The Grand Palace

Pick your favorite adjective: outstanding…awesome…fantastic…way cool. Regardless of the word chosen, I’m confident that it will in no way capture the beauty, the wonder, the glory of the Grand Palace.

Mike and I will be returning to the palace with our Road Scholar group, so we opted to wander around aimlessly, gawking and gasping at the explosion of color and art that surrounded us.

Here’s a look at royal housing in the Kingdom of Siam in the late 1700’s

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There was a bit of a dispute over what the palace should look like. The king wanted a western style palace, but his advisors thought a traditional building was more appropriate. The end result was a western bottom and an eastern top.

The complex includes the Royal Monastery, which was built to house the Emerald Buddha. Although photos are not allowed within the monastery, you ARE allowed to take photos outside. this young lady is standing at a window and my zoom is all the way out.

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The “emerald” Buddha is actually made of jade. Thailand and Laos both claim ownership of it, with Laos accusing Thailand of stealing it from them in 1778, when Rama I conquered the capital of Laos and brought the Buddha to Bangkok. The Thais claim it was rightfully theirs, and was moved to Laos in 1552 by the son of a Chiang Mai princess and Laotian King, when he succeeded his father as King of Laos. Are you confused yet? I sure was.

The Royal Compound felt like Disney world on steroids, except this fantasy land is REAL.

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Every figure is unique. Check it out.

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These guys made me think of the Wizard of Oz.

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I leave Mike alone for 2 minutes, and look what happens.

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She was one of several women clamoring to have their picture taken with him. They also insisted on having their pictures taken with me. Since they didn’t speak English, I have no idea why, but my guess is they couldn’t get over how HUGE we are. “Look, I’m standing next to a giant!”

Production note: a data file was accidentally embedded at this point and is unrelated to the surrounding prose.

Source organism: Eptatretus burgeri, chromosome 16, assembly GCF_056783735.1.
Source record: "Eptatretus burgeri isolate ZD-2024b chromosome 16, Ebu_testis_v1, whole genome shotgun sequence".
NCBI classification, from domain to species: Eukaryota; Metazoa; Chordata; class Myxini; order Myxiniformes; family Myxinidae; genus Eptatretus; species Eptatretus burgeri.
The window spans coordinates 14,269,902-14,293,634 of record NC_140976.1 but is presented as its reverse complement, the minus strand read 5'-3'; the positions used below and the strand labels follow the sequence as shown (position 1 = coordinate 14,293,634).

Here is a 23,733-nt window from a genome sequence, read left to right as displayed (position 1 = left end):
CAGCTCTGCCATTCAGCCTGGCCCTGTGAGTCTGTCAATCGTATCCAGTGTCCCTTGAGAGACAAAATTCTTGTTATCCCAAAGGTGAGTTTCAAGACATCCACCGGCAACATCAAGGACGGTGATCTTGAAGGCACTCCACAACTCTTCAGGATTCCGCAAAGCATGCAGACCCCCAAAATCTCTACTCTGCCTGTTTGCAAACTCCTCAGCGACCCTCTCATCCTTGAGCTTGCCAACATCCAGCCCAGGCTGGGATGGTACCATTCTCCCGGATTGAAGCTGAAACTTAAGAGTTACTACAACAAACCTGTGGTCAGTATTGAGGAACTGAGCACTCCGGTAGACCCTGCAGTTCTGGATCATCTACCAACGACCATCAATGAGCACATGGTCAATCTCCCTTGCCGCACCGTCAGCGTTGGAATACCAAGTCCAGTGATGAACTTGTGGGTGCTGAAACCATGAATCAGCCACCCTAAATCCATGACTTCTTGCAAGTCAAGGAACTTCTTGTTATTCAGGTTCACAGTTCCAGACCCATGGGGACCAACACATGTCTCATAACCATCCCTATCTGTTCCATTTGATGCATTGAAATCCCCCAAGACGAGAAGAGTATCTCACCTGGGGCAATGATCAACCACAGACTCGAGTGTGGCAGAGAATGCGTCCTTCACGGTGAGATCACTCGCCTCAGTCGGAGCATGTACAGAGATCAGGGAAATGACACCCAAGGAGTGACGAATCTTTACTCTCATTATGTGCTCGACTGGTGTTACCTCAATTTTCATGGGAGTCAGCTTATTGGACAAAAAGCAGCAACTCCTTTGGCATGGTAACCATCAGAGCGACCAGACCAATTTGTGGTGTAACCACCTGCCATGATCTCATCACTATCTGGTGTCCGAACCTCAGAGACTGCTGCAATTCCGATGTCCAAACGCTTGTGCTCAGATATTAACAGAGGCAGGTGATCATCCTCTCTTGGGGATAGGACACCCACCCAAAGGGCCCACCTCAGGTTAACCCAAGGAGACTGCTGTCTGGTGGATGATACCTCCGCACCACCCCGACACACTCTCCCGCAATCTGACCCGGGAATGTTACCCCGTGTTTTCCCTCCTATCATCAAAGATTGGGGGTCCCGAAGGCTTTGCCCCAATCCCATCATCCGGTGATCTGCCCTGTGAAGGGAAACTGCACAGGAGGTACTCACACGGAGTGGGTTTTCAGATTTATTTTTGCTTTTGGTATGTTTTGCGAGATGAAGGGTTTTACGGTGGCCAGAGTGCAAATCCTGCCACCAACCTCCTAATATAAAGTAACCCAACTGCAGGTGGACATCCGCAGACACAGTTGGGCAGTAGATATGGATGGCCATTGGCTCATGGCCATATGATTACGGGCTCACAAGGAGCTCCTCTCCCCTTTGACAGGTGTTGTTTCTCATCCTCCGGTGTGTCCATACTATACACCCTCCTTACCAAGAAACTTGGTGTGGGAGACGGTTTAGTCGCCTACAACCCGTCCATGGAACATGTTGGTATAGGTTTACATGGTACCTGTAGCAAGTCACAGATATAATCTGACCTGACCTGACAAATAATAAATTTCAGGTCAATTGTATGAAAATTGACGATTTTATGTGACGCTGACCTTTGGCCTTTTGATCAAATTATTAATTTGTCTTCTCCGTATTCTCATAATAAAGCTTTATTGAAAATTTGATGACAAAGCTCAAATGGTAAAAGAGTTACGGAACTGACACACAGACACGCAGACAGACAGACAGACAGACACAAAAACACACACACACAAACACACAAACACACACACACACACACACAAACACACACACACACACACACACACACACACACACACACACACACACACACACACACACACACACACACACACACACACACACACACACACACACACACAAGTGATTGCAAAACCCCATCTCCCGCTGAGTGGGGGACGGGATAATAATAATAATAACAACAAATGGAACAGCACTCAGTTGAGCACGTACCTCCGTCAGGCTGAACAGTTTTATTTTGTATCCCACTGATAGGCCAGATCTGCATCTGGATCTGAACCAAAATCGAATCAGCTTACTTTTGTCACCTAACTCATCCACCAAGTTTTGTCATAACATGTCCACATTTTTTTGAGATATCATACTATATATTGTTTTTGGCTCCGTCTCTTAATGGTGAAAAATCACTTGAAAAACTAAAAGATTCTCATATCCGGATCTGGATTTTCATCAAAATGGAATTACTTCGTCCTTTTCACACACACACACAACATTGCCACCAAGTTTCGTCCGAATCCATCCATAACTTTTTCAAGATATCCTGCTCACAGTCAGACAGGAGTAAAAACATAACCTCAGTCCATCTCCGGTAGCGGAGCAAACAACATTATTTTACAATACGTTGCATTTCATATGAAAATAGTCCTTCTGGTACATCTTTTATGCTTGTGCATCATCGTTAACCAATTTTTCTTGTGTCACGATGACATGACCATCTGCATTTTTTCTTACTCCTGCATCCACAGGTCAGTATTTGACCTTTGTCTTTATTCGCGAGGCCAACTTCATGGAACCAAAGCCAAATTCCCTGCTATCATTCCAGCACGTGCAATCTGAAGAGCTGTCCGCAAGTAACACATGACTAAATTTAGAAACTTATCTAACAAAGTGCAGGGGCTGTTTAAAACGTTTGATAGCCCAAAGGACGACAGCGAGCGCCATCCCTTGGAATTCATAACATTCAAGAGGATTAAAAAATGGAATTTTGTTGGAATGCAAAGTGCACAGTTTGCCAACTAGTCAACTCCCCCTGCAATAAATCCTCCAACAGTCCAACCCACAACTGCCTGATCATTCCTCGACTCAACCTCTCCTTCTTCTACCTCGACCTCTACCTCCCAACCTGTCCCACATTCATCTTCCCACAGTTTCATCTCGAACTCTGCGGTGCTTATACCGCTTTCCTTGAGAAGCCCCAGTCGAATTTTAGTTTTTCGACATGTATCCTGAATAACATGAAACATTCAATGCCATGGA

We were just another curiosity, sorta like this guard, who stood perfectly still, despite the steady stream of young women posing at his side.

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I had read about the Naga, snakes with multiple heads whose bodies are used as bannisters.

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This particular example has five, but there are also seven headed versions.

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The complex includes a scale model of Angkor Wat, so large that I couldn’t get it all into one photo.

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The attention to detail is amazing.

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Our last stop was Queen Sirikit Museum of Textiles, an air conditioned oasis. It contains clothing the Queen wore during official visits, beautifully displayed with photos of the queen wearing the displayed garments. Now 71 years old, she was movie star gorgeous. She married the king before her 18th birthday.

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I can’t resist a few more photos of this amazing complex.

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